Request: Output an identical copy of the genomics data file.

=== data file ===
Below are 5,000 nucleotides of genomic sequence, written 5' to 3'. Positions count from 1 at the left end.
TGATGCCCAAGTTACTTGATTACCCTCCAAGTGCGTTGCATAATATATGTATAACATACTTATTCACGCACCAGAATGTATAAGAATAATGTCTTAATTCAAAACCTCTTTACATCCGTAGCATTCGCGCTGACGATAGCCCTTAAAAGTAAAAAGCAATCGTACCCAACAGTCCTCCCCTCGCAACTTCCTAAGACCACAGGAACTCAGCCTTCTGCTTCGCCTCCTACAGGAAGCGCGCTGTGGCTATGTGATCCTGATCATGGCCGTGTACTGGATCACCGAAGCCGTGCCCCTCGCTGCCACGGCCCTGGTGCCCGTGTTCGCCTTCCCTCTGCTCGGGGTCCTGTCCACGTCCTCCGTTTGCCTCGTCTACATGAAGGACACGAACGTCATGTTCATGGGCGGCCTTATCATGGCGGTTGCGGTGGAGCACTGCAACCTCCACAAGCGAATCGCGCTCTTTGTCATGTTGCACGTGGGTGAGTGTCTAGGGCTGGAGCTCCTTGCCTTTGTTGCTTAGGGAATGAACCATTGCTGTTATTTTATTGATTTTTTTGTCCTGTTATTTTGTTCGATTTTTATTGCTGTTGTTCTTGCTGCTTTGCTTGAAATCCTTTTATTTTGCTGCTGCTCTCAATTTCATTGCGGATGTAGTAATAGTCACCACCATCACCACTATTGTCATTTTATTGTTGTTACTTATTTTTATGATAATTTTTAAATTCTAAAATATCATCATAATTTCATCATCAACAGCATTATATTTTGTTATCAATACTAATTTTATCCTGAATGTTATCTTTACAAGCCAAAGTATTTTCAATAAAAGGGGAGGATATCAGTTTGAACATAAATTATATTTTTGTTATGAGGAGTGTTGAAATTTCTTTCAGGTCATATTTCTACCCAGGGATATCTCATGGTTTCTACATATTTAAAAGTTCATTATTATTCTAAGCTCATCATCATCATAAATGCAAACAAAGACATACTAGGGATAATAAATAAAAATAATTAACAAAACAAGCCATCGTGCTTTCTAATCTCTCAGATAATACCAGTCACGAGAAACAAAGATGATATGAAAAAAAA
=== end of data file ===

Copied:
Below are 5,000 nucleotides of genomic sequence, written 5' to 3'. Positions count from 1 at the left end.
TGATGCCCAAGTTACTTGATTACCCTCCAAGTGCGTTGCATAATATATGTATAACATACTTATTCACGCACCAGAATGTATAAGAATAATGTCTTAATTCAAAACCTCTTTACATCCGTAGCATTCGCGCTGACGATAGCCCTTAAAAGTAAAAAGCAATCGTACCCAACAGTCCTCCCCTCGCAACTTCCTAAGACCACAGGAACTCAGCCTTCTGCTTCGCCTCCTACAGGAAGCGCGCTGTGGCTATGTGATCCTGATCATGGCCGTGTACTGGATCACCGAAGCCGTGCCCCTCGCTGCCACGGCCCTGGTGCCCGTGTTCGCCTTCCCTCTGCTCGGGGTCCTGTCCACGTCCTCCGTTTGCCTCGTCTACATGAAGGACACGAACGTCATGTTCATGGGCGGCCTTATCATGGCGGTTGCGGTGGAGCACTGCAACCTCCACAAGCGAATCGCGCTCTTTGTCATGTTGCACGTGGGTGAGTGTCTAGGGCTGGAGCTCCTTGCCTTTGTTGCTTAGGGAATGAACCATTGCTGTTATTTTATTGATTTTTTTGTCCTGTTATTTTGTTCGATTTTTATTGCTGTTGTTCTTGCTGCTTTGCTTGAAATCCTTTTATTTTGCTGCTGCTCTCAATTTCATTGCGGATGTAGTAATAGTCACCACCATCACCACTATTGTCATTTTATTGTTGTTACTTATTTTTATGATAATTTTTAAATTCTAAAATATCATCATAATTTCATCATCAACAGCATTATATTTTGTTATCAATACTAATTTTATCCTGAATGTTATCTTTACAAGCCAAAGTATTTTCAATAAAAGGGGAGGATATCAGTTTGAACATAAATTATATTTTTGTTATGAGGAGTGTTGAAATTTCTTTCAGGTCATATTTCTACCCAGGGATATCTCATGGTTTCTACATATTTAAAAGTTCATTATTATTCTAAGCTCATCATCATCATAAATGCAAACAAAGACATACTAGGGATAATAAATAAAAATAATTAACAAAACAAGCCATCGTGCTTTCTAATCTCTCAGATAATACCAGTCACGAGAAACAAAGATGATATGAAAAAAAA